I get the defence, by the way, because it is both well-used and drearily predictable. They were in Germany, they had drunk plenty of beer, Deutschlandlied came on the tannoy and it sparked the kind of patriotic vigour that we all possess. It was good, old-fashioned banter, you see. Classic Second World War banter.
It is true that those singing chants about ‘ten German bombers’ have no idea of its context or their laughably misplaced taunting. Nobody is more happy that the Third Reich did not win the Second World War than reasonable Germans, and nobody wants those chants sung less than the English veterans who fought in that war. To paraphrase a well-worn line, they fought for your freedom, not for a licence for you to act like a d*ckhead.
Therefore it isn’t ‘just banter’, is it? And it never really has been. Using that defence is like the apocryphal tale of the man entering hospital with a tomato ketchup bottle stuck up his arse, in which the simple explanation contains enough flaws to make it nonsensical.
The chants are bad enough, poking fun at a set of supporters over the result of wars that ended 72 and 99 years ago, but it is the general attitude of those present that is most galling. Holding out their arms to represent the Battle of Britain planes during the playing of the German national anthem isn’t ‘banter’, just nationalistic aggression. On yesterday of all days, was it not worth at least trying to be pleasant?
On Tuesday evening, after I had mentioned the chanting in a post-match piece, a Nigerian living in Dortmund contacted me. He got on the U-Bahn at Stadtgarten on Tuesday afternoon, to be confronted by a throng of drunk England supporters. Those fans, noticing their new companion was black, chanted loudly at him that ‘Tony Yeboah has got on the train’. At best we’ll cause it casual racism. At best.
It continued until they departed the train at Theodor Fliedner Heim station, and the man continued his journey. He said the entire incident made him feel incredibly uncomfortable, but he didn’t challenge those fans because they were drunk and came across as belligerent.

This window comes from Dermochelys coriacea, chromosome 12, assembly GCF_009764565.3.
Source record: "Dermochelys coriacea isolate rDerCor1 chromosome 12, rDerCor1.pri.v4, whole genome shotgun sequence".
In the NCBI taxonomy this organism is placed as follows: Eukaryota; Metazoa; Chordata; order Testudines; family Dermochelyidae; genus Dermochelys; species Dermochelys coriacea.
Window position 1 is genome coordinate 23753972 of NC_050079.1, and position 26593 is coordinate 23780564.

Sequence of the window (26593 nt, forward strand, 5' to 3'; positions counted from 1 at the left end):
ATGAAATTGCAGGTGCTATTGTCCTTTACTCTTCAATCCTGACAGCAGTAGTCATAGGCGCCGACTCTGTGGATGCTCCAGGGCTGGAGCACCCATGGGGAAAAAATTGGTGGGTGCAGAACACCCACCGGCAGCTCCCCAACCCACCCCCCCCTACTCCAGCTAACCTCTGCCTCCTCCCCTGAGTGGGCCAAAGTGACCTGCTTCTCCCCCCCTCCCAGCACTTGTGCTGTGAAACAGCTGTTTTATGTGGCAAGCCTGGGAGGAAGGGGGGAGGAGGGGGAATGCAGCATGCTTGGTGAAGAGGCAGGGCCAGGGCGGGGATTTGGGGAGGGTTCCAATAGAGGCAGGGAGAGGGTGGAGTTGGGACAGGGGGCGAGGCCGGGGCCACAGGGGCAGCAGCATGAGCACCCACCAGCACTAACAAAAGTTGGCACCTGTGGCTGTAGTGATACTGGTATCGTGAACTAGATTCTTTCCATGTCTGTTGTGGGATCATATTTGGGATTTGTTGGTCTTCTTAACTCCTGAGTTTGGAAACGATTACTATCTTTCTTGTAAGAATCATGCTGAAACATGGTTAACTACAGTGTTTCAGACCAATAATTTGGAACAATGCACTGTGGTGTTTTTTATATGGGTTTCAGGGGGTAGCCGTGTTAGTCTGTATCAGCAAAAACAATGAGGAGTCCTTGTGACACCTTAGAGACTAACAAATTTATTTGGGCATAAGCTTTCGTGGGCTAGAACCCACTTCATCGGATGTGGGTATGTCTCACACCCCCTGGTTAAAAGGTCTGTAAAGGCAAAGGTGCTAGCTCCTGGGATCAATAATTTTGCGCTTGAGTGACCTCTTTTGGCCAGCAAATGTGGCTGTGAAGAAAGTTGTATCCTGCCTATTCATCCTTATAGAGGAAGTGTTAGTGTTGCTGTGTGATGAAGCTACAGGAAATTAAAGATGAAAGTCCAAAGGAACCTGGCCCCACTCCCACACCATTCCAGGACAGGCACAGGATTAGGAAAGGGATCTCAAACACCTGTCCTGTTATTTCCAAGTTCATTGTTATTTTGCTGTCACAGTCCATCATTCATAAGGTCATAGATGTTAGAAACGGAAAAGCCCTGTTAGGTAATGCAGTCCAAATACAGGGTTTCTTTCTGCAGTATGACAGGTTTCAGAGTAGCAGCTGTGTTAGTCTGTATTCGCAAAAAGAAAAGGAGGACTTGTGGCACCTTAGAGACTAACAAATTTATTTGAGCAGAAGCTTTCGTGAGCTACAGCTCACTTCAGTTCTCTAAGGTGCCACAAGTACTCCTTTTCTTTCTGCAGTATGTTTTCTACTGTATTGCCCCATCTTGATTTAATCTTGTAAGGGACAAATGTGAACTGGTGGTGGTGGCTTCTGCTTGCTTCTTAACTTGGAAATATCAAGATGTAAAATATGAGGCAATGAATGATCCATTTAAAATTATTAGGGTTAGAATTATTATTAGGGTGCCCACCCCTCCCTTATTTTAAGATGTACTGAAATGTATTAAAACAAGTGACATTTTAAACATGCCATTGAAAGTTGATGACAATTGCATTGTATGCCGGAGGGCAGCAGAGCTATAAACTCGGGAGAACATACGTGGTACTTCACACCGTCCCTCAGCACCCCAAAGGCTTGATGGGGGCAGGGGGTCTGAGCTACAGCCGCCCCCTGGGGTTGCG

Sure it's just a coincidence that the England fans were doing the actions to the 10 German bombers song during the German national anthem. pic.twitter.com/uiYHBzwDD1
— Archie Rhind-Tutt (@archiert1) March 22, 2017
An England fan in the stadium also told me about supporters who offered Nazi salutes over the barrier to home fans, and then physically attacked an England supporter who tried to explain why what they were doing might be wholly inappropriate and offensive.
These are just two incidents, but there will be others. To focus solely on the chanting is to overlook that this is only the idiocy that gets captured by television cameras and microphones in the stadium.
I understand the two immediate responses to a piece like this. The first says that these chants have always been sung, and therefore this is nothing new. That’s true, of course, but hardly a reason to ignore them. I went to two major tournaments between 2002 and 2014, and saw nothing like the scenes of last night and during Euro 2016. Things are getting worse, not better.
The second retort is that getting angry about the abhorrent behaviour of a minority is an exercise in futility. Yet I heard from many England supporters on Tuesday evening who told me that they would no longer consider taking their children to England away games, and would seriously consider never introducing them to our national team. Others said that incidents like this were why they no longer attended any England games. The actions may be carried out by the few, but they affect the many.
They also shape how English football fans are seen abroad, which is a warped, tainted view of our English football culture. No other support spends the majority of its matches aiming insults at opposing fans rather than celebrating their own players. Wales fans do not chant about bombers and wars, but Bale and Williams. They have the wherewithal to understand that getting behind the team makes far more sense than getting behind the country.
“I didn’t hear what was said but it has been mentioned to me,” Gareth Southgate said after the game. “Obviously our travelling support in terms of number and the way they back the team is brilliant. But we would encourage them to do that in the right way at all times.”
You can understand Southgate’s reticence to condemn, but his bosses should. Plenty of England away supporters manage to attend matches without causing trouble or offence, but they are being drowned out by those that do. Most importantly, it is dissuading many from doing something they love.
‘Don’t be a d*ck’ is advice that shouldn’t need to be given, but rarely has it been more necessary. Unfortunately, most of the d*cks care as much about what you or I think than about the actual football.